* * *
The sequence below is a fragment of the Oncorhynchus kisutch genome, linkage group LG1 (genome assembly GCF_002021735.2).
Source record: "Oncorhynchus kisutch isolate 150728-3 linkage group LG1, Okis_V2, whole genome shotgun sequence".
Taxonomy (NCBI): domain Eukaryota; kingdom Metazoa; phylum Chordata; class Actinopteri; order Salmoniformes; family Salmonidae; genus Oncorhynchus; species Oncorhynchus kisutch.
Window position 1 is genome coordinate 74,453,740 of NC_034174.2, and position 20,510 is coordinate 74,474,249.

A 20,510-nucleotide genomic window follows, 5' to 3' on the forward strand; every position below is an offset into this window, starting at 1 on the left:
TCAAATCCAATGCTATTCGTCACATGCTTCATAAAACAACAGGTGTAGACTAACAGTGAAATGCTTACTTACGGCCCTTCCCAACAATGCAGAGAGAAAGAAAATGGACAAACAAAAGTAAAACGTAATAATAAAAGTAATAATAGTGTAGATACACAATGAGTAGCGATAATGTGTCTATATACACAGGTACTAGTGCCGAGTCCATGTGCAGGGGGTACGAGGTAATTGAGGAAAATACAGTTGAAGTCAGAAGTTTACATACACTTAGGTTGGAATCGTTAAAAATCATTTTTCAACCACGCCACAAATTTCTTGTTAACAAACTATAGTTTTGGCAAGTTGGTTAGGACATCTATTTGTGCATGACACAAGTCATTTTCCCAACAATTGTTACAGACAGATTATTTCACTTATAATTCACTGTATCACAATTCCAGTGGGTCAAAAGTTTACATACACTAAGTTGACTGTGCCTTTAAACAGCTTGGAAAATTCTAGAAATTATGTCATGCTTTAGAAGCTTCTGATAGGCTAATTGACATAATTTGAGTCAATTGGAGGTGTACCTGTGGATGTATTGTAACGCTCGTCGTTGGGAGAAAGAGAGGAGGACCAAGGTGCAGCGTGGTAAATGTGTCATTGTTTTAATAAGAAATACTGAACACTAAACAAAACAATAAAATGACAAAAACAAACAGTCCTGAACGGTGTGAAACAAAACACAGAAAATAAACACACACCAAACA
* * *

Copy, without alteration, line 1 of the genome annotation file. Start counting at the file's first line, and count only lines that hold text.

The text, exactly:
The sequence below is a fragment of the Oncorhynchus kisutch genome, linkage group LG1 (genome assembly GCF_002021735.2).